Aseptic meningitis (also known as viral meningitis) is an illness similar to bacterial meningitis. It is an inflammation of the spinal cord, more specifically, the sub-arachnoid space, which covers the brain and spinal cord. It is usually caused by a virus; viruses associated with the illness are mosquito-born viruses and enteroviruses, which are associated with the digestive tract. It is the most common type of meningitis. The symptoms are flu-like in nature, and include abdominal pain, drowsiness, fever and nausea. Unlike bacterial meningitis, symptoms are not as severe. Around 26,000 to 42,000 cases of the illness are reported every year. Recovery usually occurs within one week; fatal cases of the illness are extremely rare.
Aseptic meningitis can be transferred between people via nose and throat secretions. When a doctor suspects aseptic meningitis, a spinal tap is done to obtain a sample of cerebrospinal fluid. Tests are done on that sample; when the sample contains more excess white blood cells- indicating inflammation- aseptic meningitis is diagnosed. The tests done do not usually detect any bacteria. Attempting to produce a culture of the virus is difficult and can take several days.
To treat aseptic meningitis, doctors treat the virus with antibiotics; whatever caused the illness is what doctors treat. Because the illness is usually derived from a virus, antibiotics are usually administered by a doctor. When a doctor suspects meningitis, they recommend the patient stay in the hospital until it is known whether the illness is bacterial or viral. A recent FDA announcement found that aseptic meningitis was a rare side effect of the medication lamotrigne, which is distributed by GlaxoSmithKline under the name Lamictal. It is meant to treat children of at least two years of age with seizures. The FDA now argues that those diagnosed with the illness should stop taking the medication if it is deemed that there is no other cause for the illness. So far, only forty cases of Lamictal patients being diagnosed with aseptic meningitis have been reported.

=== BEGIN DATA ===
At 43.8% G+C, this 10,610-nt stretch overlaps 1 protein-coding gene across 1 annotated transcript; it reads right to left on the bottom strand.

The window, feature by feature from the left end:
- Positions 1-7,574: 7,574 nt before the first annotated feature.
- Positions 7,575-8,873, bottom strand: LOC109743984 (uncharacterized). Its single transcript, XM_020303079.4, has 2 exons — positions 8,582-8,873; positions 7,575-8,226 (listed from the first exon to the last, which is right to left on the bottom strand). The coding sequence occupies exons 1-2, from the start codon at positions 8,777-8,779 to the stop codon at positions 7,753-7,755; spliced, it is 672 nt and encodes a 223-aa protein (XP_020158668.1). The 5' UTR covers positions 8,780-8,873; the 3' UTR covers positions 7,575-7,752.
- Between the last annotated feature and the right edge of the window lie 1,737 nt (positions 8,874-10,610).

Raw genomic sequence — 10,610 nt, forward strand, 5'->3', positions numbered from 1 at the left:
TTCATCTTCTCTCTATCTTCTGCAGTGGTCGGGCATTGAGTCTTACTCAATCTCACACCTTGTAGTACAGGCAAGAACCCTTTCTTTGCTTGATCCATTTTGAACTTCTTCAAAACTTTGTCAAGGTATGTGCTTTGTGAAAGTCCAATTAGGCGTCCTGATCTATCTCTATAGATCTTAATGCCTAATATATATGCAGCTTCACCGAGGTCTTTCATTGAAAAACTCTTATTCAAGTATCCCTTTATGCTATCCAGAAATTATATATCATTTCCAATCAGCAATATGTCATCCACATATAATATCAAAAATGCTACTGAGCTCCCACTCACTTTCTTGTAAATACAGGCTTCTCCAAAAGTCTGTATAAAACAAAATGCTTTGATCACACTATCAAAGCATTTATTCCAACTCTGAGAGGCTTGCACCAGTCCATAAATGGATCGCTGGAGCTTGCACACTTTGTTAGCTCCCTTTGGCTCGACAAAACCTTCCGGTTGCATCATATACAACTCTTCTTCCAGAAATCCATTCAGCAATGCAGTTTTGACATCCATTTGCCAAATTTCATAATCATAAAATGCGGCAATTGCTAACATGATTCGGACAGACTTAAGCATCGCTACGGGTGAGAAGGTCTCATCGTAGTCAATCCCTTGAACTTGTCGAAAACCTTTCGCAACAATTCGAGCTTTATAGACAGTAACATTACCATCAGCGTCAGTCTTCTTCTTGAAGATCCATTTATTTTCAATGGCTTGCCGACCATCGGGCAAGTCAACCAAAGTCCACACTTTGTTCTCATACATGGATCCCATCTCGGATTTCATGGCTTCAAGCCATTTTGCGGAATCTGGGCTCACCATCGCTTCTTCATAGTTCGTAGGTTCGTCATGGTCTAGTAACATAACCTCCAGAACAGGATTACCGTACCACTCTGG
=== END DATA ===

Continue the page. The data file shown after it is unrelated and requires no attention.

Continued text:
A study done in 1994 showed the illness in patients being treated with High-Dose Intravenous Immunoglobulin Therapy, with is used to treat autoimmune disorders. Fifty four patients were studied and six showed signs of the illness within the first twenty-four hours of the study. When the study was finished, it found that patients receiving high-dose intravenous immunoglobulin therapy that have a history of migraines are susceptible to the illness, regardless of how much dosage they receive.
Michael Janewicz, MD. “Aseptic Meningitis: Infections of the Brain and Spinal Cord: Merck Manual Home Edition”, Merck.com
News Staff, “Lamotrigne Linked to Cases of Aseptic Meningitis”, AAFP News Now
Elizabeth A. Sekul, MD, Edward J. Cupler, MD, Marinos C. Malakas, MD, “Aseptic Meningitis Associated With High-Dose Intravenous Immunoglobulin Therapy: Frequency and Risk Factors”, Annals of Internal Medicine
Centers for Disease Control and Prevention, “Outbreaks of Aseptic Meningitis Associated With Echoviruses 9 and 30 and Preliminary Surveillance Reports on Enterovirus Activity – United States, 2003”, Medscape.com